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[NEW STUDY] Content that Takes a Stand

A research project called Power in Progress is looking at how brands should approach social media and collective power.

The researchers, Velocity, haven’t yet published their findings. But details of interest are emerging; most recently via Forbes columnist David Bloom.

New power generation

Disruption is now an acknowledged market force brought on by the decentralising tendencies of social media and big tech. Velocity’s research indicates that disruption opens up gaps—spaces in which brands have an opportunity to assume ‘a new position of trust’.

Success in this sphere, the report says, largely comes down to brands that ‘publicly embrace positions on social and other issues that may matter to large portions of their customers’.

Win trust with worthy words

So, how can for-profit brands productively take part in public conversations of importance?

In an earlier report, Maya Peterson—Velocity’s senior director of culture and creative insights—recommended three roles brands may play:  

  • Collaborators—involve consumers in developing social initiatives.
  • Builders—give skills and opportunities to foster a sense of agency and control.
  • Cheerleaders—support and encourage underrepresented voices.

Bloom says Velocity actually has nine new roles to suggest. But, he only reveals two: collaborators and signal-boosters.

Genuinely held, corporately cashed

Strong examples of issues-led reputation building include Patagonia’s climate change stance, and the Tim Cook’s LGBTQ rights advocacy.

If you see blurred lines between corporate branding and an executive’s personal beliefs, that may be a strategic ambiguity. A genuine personal angle can mitigate suspicions of cynical exploitation.

Is it merely PR, or a powerful person using their position to promote a cause they truly feel strongly about? If you have to ask, you've already conceded there's something genuine to it.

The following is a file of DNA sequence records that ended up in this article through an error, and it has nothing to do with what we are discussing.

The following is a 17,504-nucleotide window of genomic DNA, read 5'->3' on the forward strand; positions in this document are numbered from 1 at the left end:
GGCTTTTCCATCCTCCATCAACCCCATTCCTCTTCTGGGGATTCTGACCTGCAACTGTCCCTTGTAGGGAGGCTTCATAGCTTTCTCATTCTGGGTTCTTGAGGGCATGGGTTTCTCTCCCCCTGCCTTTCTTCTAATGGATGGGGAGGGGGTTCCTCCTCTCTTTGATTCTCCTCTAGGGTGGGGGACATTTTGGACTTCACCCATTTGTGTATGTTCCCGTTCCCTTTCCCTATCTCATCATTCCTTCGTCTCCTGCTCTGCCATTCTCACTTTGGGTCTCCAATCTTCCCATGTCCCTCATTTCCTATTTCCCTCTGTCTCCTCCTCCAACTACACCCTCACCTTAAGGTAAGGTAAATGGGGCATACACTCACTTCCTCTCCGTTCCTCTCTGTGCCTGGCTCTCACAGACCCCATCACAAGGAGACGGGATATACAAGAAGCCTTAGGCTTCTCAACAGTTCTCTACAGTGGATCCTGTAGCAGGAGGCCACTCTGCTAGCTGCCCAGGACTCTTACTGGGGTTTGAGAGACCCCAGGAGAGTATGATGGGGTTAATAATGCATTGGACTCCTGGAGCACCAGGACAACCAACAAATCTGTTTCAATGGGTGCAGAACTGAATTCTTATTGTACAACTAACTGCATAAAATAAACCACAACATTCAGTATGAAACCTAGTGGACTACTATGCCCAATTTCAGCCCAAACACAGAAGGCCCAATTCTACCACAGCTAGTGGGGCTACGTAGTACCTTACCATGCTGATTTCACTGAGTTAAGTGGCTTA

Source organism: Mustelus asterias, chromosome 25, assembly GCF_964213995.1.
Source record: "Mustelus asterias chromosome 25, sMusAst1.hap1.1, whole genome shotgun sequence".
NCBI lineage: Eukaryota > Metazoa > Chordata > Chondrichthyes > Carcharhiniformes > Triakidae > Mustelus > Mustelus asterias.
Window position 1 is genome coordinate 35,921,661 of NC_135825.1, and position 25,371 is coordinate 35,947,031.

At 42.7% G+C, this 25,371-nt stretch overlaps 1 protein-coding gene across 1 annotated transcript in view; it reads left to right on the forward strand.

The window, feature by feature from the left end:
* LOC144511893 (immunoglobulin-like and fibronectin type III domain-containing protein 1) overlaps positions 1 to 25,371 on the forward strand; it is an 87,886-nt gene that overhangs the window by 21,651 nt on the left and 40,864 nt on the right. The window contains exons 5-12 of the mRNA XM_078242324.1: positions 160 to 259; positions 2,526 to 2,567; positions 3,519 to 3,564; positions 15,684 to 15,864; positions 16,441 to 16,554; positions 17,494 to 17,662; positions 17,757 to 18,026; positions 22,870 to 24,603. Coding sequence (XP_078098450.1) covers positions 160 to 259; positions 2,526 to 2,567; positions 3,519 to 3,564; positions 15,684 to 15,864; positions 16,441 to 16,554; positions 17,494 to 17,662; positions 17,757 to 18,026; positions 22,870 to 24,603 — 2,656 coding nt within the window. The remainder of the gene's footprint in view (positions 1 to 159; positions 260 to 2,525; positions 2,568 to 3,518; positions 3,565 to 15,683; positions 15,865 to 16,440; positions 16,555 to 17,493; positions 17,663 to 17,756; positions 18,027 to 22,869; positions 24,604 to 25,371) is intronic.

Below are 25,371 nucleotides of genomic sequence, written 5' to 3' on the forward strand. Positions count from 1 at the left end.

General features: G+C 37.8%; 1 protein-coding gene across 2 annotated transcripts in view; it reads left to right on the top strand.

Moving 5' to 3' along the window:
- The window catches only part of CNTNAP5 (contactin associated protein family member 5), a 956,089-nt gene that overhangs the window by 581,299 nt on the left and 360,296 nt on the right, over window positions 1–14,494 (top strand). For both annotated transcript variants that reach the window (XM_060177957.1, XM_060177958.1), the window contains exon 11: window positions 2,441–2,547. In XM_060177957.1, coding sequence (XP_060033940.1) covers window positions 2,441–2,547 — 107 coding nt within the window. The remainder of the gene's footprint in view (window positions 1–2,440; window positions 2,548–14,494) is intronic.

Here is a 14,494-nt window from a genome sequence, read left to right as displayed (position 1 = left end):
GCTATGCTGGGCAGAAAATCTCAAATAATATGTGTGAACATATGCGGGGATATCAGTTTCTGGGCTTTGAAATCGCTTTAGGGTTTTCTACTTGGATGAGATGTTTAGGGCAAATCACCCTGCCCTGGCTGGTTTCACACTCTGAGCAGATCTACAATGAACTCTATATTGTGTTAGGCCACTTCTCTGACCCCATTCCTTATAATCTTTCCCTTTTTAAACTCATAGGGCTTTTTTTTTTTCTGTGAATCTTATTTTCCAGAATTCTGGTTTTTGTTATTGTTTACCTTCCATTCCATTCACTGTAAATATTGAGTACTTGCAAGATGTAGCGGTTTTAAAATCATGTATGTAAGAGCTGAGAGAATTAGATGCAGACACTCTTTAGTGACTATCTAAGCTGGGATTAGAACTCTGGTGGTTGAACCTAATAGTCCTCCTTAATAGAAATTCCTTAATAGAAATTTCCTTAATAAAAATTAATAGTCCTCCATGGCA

What’s integrity worth?

Do issues-based content and PR strategies work? They can. They can work very well.

Already, some brands are more trusted than governments. This is especially true among younger audiences whom, Bloom reports, are ‘four times more likely to trust [brands] over politicians’.

But, there are risks. Public gestures can be taken in the wrong way and, as Bloom observes, ‘currents of public opinion flow so strongly and erratically’.

Know your audience, find your voice

Caution can be justified, but fear of censure can silence worthwhile voices.

An issues-based content strategy can be safely embraced, so long as you know your audience and are sincere in your commitments.

This week, we’ve seen YouTube superstar PewDiePie rescind a pledge of $50,000 to the Anti-Defamation League after blowback from some of his followers. He may have meant well, but exhibited no genuine convictions.

Power to publish

Velocity is a marketing and content unit within the Viacom media group. In July, Peterson along with Christian Kurz gave an industry presentation at VidCon, previewing some of their Power in Progress research.

Let’s hope they soon publish full details, including all nine suggested brand voice types.

Maybe they’ll distinguish between cheerleading and signal boosting.

Does your brand strategy include any framework to guide brand voice in relation to (or steering away from) social issues?

Copy Transmission is a Melbourne-based agency :: Better Brands. Loud & Clear.

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